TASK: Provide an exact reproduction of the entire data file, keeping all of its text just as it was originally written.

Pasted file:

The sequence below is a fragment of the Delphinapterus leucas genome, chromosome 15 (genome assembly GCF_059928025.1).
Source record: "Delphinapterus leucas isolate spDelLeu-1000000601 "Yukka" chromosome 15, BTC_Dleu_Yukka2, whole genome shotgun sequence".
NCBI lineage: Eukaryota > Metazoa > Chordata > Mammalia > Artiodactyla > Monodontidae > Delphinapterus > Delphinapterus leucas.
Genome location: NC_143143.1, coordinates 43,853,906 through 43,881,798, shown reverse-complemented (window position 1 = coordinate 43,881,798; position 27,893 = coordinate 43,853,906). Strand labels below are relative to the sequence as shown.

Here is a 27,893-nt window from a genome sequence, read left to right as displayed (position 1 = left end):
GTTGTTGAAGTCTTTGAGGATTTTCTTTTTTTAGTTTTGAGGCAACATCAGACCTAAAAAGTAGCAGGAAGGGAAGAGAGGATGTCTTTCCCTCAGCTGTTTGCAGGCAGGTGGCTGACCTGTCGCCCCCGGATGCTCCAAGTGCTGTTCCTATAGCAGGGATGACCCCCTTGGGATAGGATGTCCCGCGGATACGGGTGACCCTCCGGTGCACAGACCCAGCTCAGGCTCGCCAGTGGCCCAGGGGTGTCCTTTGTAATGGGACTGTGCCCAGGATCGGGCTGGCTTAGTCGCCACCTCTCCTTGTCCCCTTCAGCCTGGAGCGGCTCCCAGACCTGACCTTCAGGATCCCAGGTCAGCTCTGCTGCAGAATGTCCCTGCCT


The sequence below is a fragment of the Delphinapterus leucas genome, chromosome 15 (genome assembly GCF_059928025.1).
Source record: "Delphinapterus leucas isolate spDelLeu-1000000601 "Yukka" chromosome 15, BTC_Dleu_Yukka2, whole genome shotgun sequence".
NCBI lineage: Eukaryota > Metazoa > Chordata > Mammalia > Artiodactyla > Monodontidae > Delphinapterus > Delphinapterus leucas.
Genome location: NC_143143.1, coordinates 43,853,906 through 43,881,798, shown reverse-complemented (window position 1 = coordinate 43,881,798; position 27,893 = coordinate 43,853,906). Strand labels below are relative to the sequence as shown.

Here is a 27,893-nt window from a genome sequence, read left to right as displayed (position 1 = left end):
GTTGTTGAAGTCTTTGAGGATTTTCTTTTTTTAGTTTTGAGGCAACATCAGACCTAAAAAGTAGCAGGAAGGGAAGAGAGGATGTCTTTCCCTCAGCTGTTTGCAGGCAGGTGGCTGACCTGTCGCCCCCGGATGCTCCAAGTGCTGTTCCTATAGCAGGGATGACCCCCTTGGGATAGGATGTCCCGCGGATACGGGTGACCCTCCGGTGCACAGACCCAGCTCAGGCTCGCCAGTGGCCCAGGGGTGTCCTTTGTAATGGGACTGTGCCCAGGATCGGGCTGGCTTAGTCGCCACCTCTCCTTGTCCCCTTCAGCCTGGAGCGGCTCCCAGACCTGACCTTCAGGATCCCAGGTCAGCTCTGCTGCAGAATGTCCCTGCCT